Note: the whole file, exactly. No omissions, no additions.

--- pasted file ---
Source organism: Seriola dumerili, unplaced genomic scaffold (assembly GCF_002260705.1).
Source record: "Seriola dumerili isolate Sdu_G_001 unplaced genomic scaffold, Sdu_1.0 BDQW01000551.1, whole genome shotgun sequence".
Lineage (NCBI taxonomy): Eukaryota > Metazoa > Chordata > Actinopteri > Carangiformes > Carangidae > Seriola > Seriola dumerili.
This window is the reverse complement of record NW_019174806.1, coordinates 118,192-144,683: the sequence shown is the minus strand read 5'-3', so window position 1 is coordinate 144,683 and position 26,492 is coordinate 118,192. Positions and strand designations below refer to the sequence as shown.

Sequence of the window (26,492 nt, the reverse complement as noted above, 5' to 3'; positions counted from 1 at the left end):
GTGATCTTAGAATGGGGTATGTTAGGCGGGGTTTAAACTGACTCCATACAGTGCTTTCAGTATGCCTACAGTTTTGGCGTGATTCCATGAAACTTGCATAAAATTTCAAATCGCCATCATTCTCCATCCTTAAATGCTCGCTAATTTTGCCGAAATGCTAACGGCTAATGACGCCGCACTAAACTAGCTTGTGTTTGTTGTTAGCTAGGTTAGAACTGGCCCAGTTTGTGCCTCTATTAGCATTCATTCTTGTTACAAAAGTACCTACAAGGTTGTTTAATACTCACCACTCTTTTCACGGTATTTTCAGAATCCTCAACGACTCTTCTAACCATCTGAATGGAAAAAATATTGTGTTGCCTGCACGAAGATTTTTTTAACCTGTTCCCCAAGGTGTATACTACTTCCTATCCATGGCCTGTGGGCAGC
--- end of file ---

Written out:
Source organism: Seriola dumerili, unplaced genomic scaffold (assembly GCF_002260705.1).
Source record: "Seriola dumerili isolate Sdu_G_001 unplaced genomic scaffold, Sdu_1.0 BDQW01000551.1, whole genome shotgun sequence".
Lineage (NCBI taxonomy): Eukaryota > Metazoa > Chordata > Actinopteri > Carangiformes > Carangidae > Seriola > Seriola dumerili.
This window is the reverse complement of record NW_019174806.1, coordinates 118,192-144,683: the sequence shown is the minus strand read 5'-3', so window position 1 is coordinate 144,683 and position 26,492 is coordinate 118,192. Positions and strand designations below refer to the sequence as shown.

Sequence of the window (26,492 nt, the reverse complement as noted above, 5' to 3'; positions counted from 1 at the left end):
GTGATCTTAGAATGGGGTATGTTAGGCGGGGTTTAAACTGACTCCATACAGTGCTTTCAGTATGCCTACAGTTTTGGCGTGATTCCATGAAACTTGCATAAAATTTCAAATCGCCATCATTCTCCATCCTTAAATGCTCGCTAATTTTGCCGAAATGCTAACGGCTAATGACGCCGCACTAAACTAGCTTGTGTTTGTTGTTAGCTAGGTTAGAACTGGCCCAGTTTGTGCCTCTATTAGCATTCATTCTTGTTACAAAAGTACCTACAAGGTTGTTTAATACTCACCACTCTTTTCACGGTATTTTCAGAATCCTCAACGACTCTTCTAACCATCTGAATGGAAAAAATATTGTGTTGCCTGCACGAAGATTTTTTTAACCTGTTCCCCAAGGTGTATACTACTTCCTATCCATGGCCTGTGGGCAGC